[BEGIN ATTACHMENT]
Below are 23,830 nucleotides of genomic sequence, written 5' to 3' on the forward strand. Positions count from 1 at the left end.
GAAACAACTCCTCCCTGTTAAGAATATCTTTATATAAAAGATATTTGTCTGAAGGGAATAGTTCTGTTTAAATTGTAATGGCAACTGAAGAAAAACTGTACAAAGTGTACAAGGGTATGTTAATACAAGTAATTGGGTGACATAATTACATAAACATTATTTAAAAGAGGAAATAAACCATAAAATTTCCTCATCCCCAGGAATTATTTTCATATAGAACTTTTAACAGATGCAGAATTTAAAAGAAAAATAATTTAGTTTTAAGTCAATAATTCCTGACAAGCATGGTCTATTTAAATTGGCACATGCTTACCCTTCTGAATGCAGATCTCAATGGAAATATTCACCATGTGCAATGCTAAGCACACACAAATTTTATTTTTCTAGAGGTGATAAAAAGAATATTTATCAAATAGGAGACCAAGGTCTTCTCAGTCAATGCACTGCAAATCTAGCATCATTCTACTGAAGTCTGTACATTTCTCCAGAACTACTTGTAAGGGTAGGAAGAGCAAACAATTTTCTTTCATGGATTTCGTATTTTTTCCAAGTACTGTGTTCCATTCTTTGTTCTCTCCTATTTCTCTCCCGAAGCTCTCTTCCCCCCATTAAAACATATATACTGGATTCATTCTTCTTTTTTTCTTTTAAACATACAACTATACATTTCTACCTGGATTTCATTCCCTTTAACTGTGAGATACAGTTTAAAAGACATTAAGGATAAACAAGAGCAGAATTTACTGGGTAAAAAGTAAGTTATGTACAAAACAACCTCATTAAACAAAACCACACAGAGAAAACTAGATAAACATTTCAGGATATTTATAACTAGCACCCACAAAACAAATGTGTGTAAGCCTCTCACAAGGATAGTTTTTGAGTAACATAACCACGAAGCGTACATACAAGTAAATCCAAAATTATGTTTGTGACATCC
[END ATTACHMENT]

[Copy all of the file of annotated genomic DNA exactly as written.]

Below are 23,830 nucleotides of genomic sequence, written 5' to 3' on the forward strand. Positions count from 1 at the left end.
GAAACAACTCCTCCCTGTTAAGAATATCTTTATATAAAAGATATTTGTCTGAAGGGAATAGTTCTGTTTAAATTGTAATGGCAACTGAAGAAAAACTGTACAAAGTGTACAAGGGTATGTTAATACAAGTAATTGGGTGACATAATTACATAAACATTATTTAAAAGAGGAAATAAACCATAAAATTTCCTCATCCCCAGGAATTATTTTCATATAGAACTTTTAACAGATGCAGAATTTAAAAGAAAAATAATTTAGTTTTAAGTCAATAATTCCTGACAAGCATGGTCTATTTAAATTGGCACATGCTTACCCTTCTGAATGCAGATCTCAATGGAAATATTCACCATGTGCAATGCTAAGCACACACAAATTTTATTTTTCTAGAGGTGATAAAAAGAATATTTATCAAATAGGAGACCAAGGTCTTCTCAGTCAATGCACTGCAAATCTAGCATCATTCTACTGAAGTCTGTACATTTCTCCAGAACTACTTGTAAGGGTAGGAAGAGCAAACAATTTTCTTTCATGGATTTCGTATTTTTTCCAAGTACTGTGTTCCATTCTTTGTTCTCTCCTATTTCTCTCCCGAAGCTCTCTTCCCCCCATTAAAACATATATACTGGATTCATTCTTCTTTTTTTCTTTTAAACATACAACTATACATTTCTACCTGGATTTCATTCCCTTTAACTGTGAGATACAGTTTAAAAGACATTAAGGATAAACAAGAGCAGAATTTACTGGGTAAAAAGTAAGTTATGTACAAAACAACCTCATTAAACAAAACCACACAGAGAAAACTAGATAAACATTTCAGGATATTTATAACTAGCACCCACAAAACAAATGTGTGTAAGCCTCTCACAAGGATAGTTTTTGAGTAACATAACCACGAAGCGTACATACAAGTAAATCCAAAATTATGTTTGTGACATCC